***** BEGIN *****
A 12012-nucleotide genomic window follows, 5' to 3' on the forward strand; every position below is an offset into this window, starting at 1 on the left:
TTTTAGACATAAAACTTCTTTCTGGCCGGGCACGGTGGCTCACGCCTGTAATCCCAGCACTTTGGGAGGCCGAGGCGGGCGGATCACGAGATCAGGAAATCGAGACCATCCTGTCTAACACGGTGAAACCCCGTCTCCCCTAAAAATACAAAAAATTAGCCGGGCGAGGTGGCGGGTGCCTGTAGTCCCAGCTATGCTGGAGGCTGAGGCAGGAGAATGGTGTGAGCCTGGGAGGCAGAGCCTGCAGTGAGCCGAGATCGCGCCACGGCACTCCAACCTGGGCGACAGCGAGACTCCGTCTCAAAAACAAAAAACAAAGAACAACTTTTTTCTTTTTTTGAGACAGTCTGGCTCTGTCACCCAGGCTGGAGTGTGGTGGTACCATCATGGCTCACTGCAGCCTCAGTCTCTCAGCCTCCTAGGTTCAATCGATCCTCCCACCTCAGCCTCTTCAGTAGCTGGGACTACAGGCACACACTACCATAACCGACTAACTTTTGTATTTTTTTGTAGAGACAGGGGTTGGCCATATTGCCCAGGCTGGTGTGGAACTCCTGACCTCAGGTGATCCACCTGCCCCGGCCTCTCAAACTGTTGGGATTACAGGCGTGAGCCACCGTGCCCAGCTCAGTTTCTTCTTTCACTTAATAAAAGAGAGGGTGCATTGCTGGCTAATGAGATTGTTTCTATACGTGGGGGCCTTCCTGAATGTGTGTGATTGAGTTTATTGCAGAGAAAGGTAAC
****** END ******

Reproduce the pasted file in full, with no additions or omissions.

A 12012-nucleotide genomic window follows, 5' to 3' on the forward strand; every position below is an offset into this window, starting at 1 on the left:
TTTTAGACATAAAACTTCTTTCTGGCCGGGCACGGTGGCTCACGCCTGTAATCCCAGCACTTTGGGAGGCCGAGGCGGGCGGATCACGAGATCAGGAAATCGAGACCATCCTGTCTAACACGGTGAAACCCCGTCTCCCCTAAAAATACAAAAAATTAGCCGGGCGAGGTGGCGGGTGCCTGTAGTCCCAGCTATGCTGGAGGCTGAGGCAGGAGAATGGTGTGAGCCTGGGAGGCAGAGCCTGCAGTGAGCCGAGATCGCGCCACGGCACTCCAACCTGGGCGACAGCGAGACTCCGTCTCAAAAACAAAAAACAAAGAACAACTTTTTTCTTTTTTTGAGACAGTCTGGCTCTGTCACCCAGGCTGGAGTGTGGTGGTACCATCATGGCTCACTGCAGCCTCAGTCTCTCAGCCTCCTAGGTTCAATCGATCCTCCCACCTCAGCCTCTTCAGTAGCTGGGACTACAGGCACACACTACCATAACCGACTAACTTTTGTATTTTTTTGTAGAGACAGGGGTTGGCCATATTGCCCAGGCTGGTGTGGAACTCCTGACCTCAGGTGATCCACCTGCCCCGGCCTCTCAAACTGTTGGGATTACAGGCGTGAGCCACCGTGCCCAGCTCAGTTTCTTCTTTCACTTAATAAAAGAGAGGGTGCATTGCTGGCTAATGAGATTGTTTCTATACGTGGGGGCCTTCCTGAATGTGTGTGATTGAGTTTATTGCAGAGAAAGGTAAC